Krejci’s design also tackles another problem associated with conventional design: users simply getting bored with the look and throwing it away. The constantly growing, changing and evolving contents maintain the user’s interest, and as people spend more time and effort tending to their chair-garden, a deeper relationship between user and furniture should blossom.

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Ricky Swallow’s Wood Sculptures

Posted by on May 30th, 2008

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VERTERRA: Dishware Made From Fallen Leaves

Posted by on May 17th, 2008

While nothing beats reusable dishware for your festive events, these biodegradable plates from VerTerra are a great alternative to yucky paper or plastic dishes. VerTerra (true to the Earth) plates are made from organically-grown palm tree leaves from India. The fallen leaves, which would traditionally have been burned on the roadside, are collected, sterilized, steamed and pressed into plates. The process uses no chemicals, glues or bonding agents, and over 80% of the water used during the steaming and pressing process is recaptured and recycled. Best of all, VerTerra’s plates are 100% natural and biodegradable!

VerTerra dishes are microwave, oven and freezer safe. And, because they are made from only leaves, they are fully compostable and biodegrade in as little as six weeks. VerTerra’s manufacturing facility in India is fair trade, ensuring that production adheres to principles of sustainable communities as well as materials.

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Feeder for Zombie Birds Who Want to Eat Humans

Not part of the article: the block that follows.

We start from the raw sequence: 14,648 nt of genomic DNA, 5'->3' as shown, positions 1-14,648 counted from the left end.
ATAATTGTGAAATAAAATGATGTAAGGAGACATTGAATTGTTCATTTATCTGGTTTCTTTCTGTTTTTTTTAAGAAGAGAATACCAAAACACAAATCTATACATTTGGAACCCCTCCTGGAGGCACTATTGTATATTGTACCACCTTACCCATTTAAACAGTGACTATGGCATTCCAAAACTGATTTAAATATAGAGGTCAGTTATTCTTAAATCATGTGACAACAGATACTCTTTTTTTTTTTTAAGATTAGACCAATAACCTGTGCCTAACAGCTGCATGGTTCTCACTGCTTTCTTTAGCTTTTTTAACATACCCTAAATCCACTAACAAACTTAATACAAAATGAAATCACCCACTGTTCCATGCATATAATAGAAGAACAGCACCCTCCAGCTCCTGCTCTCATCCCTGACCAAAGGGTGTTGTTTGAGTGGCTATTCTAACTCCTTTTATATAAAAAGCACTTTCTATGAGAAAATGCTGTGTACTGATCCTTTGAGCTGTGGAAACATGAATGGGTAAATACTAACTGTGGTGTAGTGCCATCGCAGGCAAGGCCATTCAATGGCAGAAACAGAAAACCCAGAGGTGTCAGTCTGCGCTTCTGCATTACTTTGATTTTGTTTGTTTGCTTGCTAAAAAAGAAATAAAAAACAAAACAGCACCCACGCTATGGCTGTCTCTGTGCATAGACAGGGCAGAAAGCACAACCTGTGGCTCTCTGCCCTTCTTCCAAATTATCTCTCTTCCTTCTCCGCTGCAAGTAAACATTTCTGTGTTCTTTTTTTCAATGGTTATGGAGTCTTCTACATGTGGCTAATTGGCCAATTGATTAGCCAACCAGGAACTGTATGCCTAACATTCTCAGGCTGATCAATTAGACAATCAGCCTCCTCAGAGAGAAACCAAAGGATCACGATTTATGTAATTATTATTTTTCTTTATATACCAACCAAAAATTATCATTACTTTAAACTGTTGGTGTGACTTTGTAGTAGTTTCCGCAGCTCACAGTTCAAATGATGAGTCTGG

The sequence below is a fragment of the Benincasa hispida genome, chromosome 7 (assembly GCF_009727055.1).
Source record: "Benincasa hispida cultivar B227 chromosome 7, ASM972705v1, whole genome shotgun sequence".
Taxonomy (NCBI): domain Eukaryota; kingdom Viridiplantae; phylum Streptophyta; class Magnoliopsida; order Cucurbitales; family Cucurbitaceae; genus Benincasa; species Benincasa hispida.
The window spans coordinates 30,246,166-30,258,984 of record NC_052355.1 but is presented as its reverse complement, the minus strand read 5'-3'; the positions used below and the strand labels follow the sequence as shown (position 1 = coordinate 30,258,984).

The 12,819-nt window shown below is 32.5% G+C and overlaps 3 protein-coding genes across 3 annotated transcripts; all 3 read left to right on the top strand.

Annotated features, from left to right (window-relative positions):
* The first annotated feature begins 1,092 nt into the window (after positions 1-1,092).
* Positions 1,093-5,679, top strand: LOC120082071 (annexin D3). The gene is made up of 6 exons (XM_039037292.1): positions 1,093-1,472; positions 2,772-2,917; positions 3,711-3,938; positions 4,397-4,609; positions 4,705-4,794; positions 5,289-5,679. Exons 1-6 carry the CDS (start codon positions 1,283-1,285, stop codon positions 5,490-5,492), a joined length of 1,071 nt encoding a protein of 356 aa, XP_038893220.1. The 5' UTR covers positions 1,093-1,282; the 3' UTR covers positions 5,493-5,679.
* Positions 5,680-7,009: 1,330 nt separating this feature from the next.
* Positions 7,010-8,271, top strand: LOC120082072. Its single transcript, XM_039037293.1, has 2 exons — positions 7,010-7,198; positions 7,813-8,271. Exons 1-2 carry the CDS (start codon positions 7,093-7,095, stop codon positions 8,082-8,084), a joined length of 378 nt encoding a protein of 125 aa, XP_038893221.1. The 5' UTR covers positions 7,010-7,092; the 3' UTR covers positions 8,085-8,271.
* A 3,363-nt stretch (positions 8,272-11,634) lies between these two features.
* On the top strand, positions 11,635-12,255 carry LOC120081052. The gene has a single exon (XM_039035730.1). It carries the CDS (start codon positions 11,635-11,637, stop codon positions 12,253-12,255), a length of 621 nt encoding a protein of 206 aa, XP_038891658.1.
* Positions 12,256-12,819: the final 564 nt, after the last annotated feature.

Posted by on May 16th, 2008

When the Z-Wars get ugly, you’ll want a bird feeder made of real human ashes to keep those zombie birds distracted. Luckily, one of U.K. designer Nadine Jarvis’ recent projects is this teardrop-shaped bird feeder made of real bird feed and human ashes. It’s part of a larger project she’s doing on the post-mortem world.

The University of London grad won a $20,000 grant from the Design Museum in 2006 and spent that money to set up a design studio and delve into different ways to express death. Aside from the bird feeder, there’s a ceramic urn that disintegrates over the course of three years and pencils made from the carbon in human remains.

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What’s driving innovation in food packaging

Posted by on April 23rd, 2008

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Packaging designers need to think more laterally, and in terms of systems, rather than discrete elements, says a report into food packaging by trend research group The Future Laboratory. They claim packaging designers need to think about the challenges facing them – from preservation, cost-effectiveness and brand experience to sustainability and waste minimisation – in a more holistic way.

But while consumer concerns about materials and waste reduction have formed the basis for design thinking in packaging over the past decade, concepts such as downgauging, light-weighting, concentrating, and the use of biodegradable, recyclable and renewable materials need to move on, says the report.

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Hardtack Houseware

Posted by on April 7th, 2008

Straight outta Japan is this delicious development in designer dishware.

Made from hardtack – once the torture device rations of choice on the high seas – a combination of water, flour and salt, these plates, bowls and chopsticks are meant to replace the disposable ones used in the ORTO CAFE.

Created by designer Nobuhiko Arikawa of Rice-Design these bowls are able to stay usable for months as long as they’re kept relatively dry.

Not the greatest design feature in a restaurant, but they are fully biodegradable and are an optional snack for later, if you can handle the taste.

While rather backwards in technology, the idea that we can get rid of the the future-mounds of disposable cutlery, plates, bowls etc is good no matter how much you may sneer at the idea of eating noodles off a glorified biscuit. The more world we have left the conquer…eh?

Here is the original article at Dezeen Design Blog. The designer himself comments at the bottom.